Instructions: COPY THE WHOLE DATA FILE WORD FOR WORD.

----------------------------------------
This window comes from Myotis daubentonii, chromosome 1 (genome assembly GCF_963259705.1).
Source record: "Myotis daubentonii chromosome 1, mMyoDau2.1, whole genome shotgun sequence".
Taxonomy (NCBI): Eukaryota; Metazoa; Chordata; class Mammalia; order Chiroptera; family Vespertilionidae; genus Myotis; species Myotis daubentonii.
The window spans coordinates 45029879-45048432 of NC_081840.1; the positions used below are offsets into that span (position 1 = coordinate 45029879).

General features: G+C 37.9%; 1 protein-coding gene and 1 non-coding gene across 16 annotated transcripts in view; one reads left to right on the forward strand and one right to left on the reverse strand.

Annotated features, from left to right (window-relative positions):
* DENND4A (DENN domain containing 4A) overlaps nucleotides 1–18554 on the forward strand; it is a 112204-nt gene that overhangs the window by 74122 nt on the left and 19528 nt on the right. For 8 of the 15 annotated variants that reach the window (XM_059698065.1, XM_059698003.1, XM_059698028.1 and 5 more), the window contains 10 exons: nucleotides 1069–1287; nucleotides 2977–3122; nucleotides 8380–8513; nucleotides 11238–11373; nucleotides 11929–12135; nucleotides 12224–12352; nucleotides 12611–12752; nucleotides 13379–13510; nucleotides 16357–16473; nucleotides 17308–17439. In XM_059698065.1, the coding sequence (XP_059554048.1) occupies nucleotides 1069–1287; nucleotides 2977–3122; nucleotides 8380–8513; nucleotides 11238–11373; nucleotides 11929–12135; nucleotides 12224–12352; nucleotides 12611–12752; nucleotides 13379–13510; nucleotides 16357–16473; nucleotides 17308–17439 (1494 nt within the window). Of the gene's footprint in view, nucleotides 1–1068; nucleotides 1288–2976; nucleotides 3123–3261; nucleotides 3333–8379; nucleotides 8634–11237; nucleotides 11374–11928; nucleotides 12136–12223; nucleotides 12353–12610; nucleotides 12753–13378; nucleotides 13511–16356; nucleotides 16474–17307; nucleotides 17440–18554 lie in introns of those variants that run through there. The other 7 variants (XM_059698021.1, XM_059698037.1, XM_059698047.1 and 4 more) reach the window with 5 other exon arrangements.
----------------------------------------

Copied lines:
This window comes from Myotis daubentonii, chromosome 1 (genome assembly GCF_963259705.1).
Source record: "Myotis daubentonii chromosome 1, mMyoDau2.1, whole genome shotgun sequence".
Taxonomy (NCBI): Eukaryota; Metazoa; Chordata; class Mammalia; order Chiroptera; family Vespertilionidae; genus Myotis; species Myotis daubentonii.
The window spans coordinates 45029879-45048432 of NC_081840.1; the positions used below are offsets into that span (position 1 = coordinate 45029879).

General features: G+C 37.9%; 1 protein-coding gene and 1 non-coding gene across 16 annotated transcripts in view; one reads left to right on the forward strand and one right to left on the reverse strand.

Annotated features, from left to right (window-relative positions):
* DENND4A (DENN domain containing 4A) overlaps nucleotides 1–18554 on the forward strand; it is a 112204-nt gene that overhangs the window by 74122 nt on the left and 19528 nt on the right. For 8 of the 15 annotated variants that reach the window (XM_059698065.1, XM_059698003.1, XM_059698028.1 and 5 more), the window contains 10 exons: nucleotides 1069–1287; nucleotides 2977–3122; nucleotides 8380–8513; nucleotides 11238–11373; nucleotides 11929–12135; nucleotides 12224–12352; nucleotides 12611–12752; nucleotides 13379–13510; nucleotides 16357–16473; nucleotides 17308–17439. In XM_059698065.1, the coding sequence (XP_059554048.1) occupies nucleotides 1069–1287; nucleotides 2977–3122; nucleotides 8380–8513; nucleotides 11238–11373; nucleotides 11929–12135; nucleotides 12224–12352; nucleotides 12611–12752; nucleotides 13379–13510; nucleotides 16357–16473; nucleotides 17308–17439 (1494 nt within the window). Of the gene's footprint in view, nucleotides 1–1068; nucleotides 1288–2976; nucleotides 3123–3261; nucleotides 3333–8379; nucleotides 8634–11237; nucleotides 11374–11928; nucleotides 12136–12223; nucleotides 12353–12610; nucleotides 12753–13378; nucleotides 13511–16356; nucleotides 16474–17307; nucleotides 17440–18554 lie in introns of those variants that run through there. The other 7 variants (XM_059698021.1, XM_059698037.1, XM_059698047.1 and 4 more) reach the window with 5 other exon arrangements.